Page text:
Channel Insider content and product recommendations are editorially independent. We may make money when you click on links to our partners. Learn More.

While there is certainly a lot of buzz these days about anything and everything to do with the Apple iPad, the number of business applications that take real advantage of the Apple tablet has been limited.

There are a few business intelligence applications that make use of the Apple iPad touch screen to deliver reports in a unique new way, but the rest of the use the cases for the Apple iPad have largely been limited to consuming email and other forms of unified communications. The folks at FileMaker, a unit of Apple, want to change thatwith the release of 32-bit and 64-bit versions of the company’s namesake database that comes with a set of customizable applications.

The new applications tackle such mundane tasks as managing contacts, projects, digital content and inventory, all of which are things that customers do each and every day. According to Ryan Rosenberg, vice president of marketing and services, the idea is to change how people interact with those applications in way that is not only more mobile, but also much more immersive.

By and large, there is a huge swath of small-to-medium (SMB) organizations that to one degree or another have invested in Apple iPads. There are also plenty of corporations that have purchased Apple iPads by the thousands. What none of them have is the time or skill needed to develop custom business applications for the Apple iPad, In short, that creates a huge opportunity for the channel.

Large corporations it turns out are particularly challenged. They have plenty of developers that are familiar with SQL constructs and all the subtle nuances of an ERP application. What they often don’t have is anybody who can feed all the information in those applications into a mobile computing application that somebody would actually want to use. Given the backend integration capabilities built in to FileMaker, the number of ways to leverage FileMaker to extend corporate applications out to the Apple iPad is almost infinite.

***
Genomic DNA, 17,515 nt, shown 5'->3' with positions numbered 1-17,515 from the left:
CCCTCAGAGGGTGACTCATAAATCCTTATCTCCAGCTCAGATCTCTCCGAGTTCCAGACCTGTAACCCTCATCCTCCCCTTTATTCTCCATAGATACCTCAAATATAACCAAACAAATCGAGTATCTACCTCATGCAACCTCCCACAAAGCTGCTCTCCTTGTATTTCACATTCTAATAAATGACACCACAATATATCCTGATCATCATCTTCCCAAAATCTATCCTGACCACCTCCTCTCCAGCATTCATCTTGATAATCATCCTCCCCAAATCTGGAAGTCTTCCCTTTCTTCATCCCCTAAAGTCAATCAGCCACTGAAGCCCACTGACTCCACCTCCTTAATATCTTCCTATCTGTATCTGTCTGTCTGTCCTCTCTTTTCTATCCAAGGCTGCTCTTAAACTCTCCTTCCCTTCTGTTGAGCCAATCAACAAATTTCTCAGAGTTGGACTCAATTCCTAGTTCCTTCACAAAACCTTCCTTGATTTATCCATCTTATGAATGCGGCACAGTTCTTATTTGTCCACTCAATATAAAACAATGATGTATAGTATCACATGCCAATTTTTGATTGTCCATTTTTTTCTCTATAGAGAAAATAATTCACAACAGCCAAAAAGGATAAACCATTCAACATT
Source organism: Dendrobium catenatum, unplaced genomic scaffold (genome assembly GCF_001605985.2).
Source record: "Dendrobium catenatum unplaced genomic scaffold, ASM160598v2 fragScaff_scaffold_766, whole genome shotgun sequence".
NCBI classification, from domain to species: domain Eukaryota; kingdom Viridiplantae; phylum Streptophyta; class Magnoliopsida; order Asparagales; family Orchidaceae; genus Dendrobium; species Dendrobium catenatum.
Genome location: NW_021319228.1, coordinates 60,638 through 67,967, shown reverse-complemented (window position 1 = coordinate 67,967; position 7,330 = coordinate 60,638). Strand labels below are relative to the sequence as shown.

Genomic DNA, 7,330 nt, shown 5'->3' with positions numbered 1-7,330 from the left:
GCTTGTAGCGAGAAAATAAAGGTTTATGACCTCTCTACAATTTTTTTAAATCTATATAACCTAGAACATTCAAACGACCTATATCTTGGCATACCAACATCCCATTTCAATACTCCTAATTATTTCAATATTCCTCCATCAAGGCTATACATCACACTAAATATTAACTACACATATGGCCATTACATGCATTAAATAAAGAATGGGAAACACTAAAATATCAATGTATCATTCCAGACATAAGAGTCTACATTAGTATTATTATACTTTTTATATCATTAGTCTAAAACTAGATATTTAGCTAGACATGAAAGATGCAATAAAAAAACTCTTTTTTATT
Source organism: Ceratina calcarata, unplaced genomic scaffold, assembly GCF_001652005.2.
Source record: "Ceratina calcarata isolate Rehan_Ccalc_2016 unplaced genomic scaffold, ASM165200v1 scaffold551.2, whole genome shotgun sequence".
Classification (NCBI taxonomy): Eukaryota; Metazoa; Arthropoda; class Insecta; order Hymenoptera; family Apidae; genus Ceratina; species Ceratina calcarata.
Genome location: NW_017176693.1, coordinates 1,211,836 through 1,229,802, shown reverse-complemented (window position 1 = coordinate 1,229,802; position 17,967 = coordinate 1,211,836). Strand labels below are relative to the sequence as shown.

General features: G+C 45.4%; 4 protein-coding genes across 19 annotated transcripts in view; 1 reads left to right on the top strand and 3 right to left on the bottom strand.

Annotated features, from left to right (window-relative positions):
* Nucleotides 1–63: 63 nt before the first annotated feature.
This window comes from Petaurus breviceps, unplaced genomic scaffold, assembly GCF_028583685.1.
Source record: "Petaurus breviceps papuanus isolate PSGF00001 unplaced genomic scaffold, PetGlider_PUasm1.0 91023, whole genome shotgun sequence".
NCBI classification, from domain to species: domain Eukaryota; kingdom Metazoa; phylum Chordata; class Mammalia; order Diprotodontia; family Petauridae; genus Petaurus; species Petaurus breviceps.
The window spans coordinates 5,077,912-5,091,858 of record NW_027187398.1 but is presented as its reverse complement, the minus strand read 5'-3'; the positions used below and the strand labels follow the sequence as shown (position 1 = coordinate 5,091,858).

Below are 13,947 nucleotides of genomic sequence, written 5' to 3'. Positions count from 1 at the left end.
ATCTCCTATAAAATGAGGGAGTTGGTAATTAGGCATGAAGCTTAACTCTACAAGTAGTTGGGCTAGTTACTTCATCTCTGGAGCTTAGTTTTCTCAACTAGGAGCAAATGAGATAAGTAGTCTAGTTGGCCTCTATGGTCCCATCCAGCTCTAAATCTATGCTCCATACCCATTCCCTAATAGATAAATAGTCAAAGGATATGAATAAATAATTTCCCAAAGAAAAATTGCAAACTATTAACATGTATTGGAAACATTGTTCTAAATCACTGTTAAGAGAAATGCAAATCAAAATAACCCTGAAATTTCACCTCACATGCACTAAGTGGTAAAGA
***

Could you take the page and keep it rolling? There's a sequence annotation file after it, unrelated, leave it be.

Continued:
As a rule there is almost no money to be made selling mobile computing devices. But creating business applications for them could be huge. Better still, the learning curve associated with using tools such as FileMaker is relatively low. Rosenberg says most organizations can start producing custom business applications in a matter of days.

Rosenberg says the Apple iPad opportunity is roughly equivalent to the same phenomenon that created a wave of departmental applications on database platforms such as dBase or Lotus Notes. He expects that with the combination of FileMaker 12 and the Apple iPad will result in history basically repeating itself with the channel leading the charge to create one new departmental application after another.

Given the affinity that many business people have for the Apple iPad he’s probably right. The challenge facing many solution providers is going to be first get familiar with the touch-screen interface of the Apple iPad, and then start thinking about what the new art of the business possible really is.